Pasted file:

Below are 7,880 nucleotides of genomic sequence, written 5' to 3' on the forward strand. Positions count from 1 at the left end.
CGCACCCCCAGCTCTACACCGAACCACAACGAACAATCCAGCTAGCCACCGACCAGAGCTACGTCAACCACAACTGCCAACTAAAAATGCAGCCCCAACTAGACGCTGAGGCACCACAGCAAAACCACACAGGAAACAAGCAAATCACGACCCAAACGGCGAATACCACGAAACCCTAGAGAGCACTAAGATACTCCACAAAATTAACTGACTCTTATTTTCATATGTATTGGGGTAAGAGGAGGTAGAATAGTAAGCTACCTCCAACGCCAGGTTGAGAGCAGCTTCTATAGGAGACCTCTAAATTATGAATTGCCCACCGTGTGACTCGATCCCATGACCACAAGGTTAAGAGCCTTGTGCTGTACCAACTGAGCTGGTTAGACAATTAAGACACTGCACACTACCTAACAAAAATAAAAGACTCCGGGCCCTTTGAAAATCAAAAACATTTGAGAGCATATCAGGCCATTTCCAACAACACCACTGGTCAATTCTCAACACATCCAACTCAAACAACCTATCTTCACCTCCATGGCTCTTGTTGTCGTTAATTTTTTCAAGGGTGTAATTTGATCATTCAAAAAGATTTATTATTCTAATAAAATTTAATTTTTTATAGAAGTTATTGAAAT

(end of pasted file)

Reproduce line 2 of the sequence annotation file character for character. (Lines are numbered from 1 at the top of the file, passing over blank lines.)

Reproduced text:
CGCACCCCCAGCTCTACACCGAACCACAACGAACAATCCAGCTAGCCACCGACCAGAGCTACGTCAACCACAACTGCCAACTAAAAATGCAGCCCCAACTAGACGCTGAGGCACCACAGCAAAACCACACAGGAAACAAGCAAATCACGACCCAAACGGCGAATACCACGAAACCCTAGAGAGCACTAAGATACTCCACAAAATTAACTGACTCTTATTTTCATATGTATTGGGGTAAGAGGAGGTAGAATAGTAAGCTACCTCCAACGCCAGGTTGAGAGCAGCTTCTATAGGAGACCTCTAAATTATGAATTGCCCACCGTGTGACTCGATCCCATGACCACAAGGTTAAGAGCCTTGTGCTGTACCAACTGAGCTGGTTAGACAATTAAGACACTGCACACTACCTAACAAAAATAAAAGACTCCGGGCCCTTTGAAAATCAAAAACATTTGAGAGCATATCAGGCCATTTCCAACAACACCACTGGTCAATTCTCAACACATCCAACTCAAACAACCTATCTTCACCTCCATGGCTCTTGTTGTCGTTAATTTTTTCAAGGGTGTAATTTGATCATTCAAAAAGATTTATTATTCTAATAAAATTTAATTTTTTATAGAAGTTATTGAAAT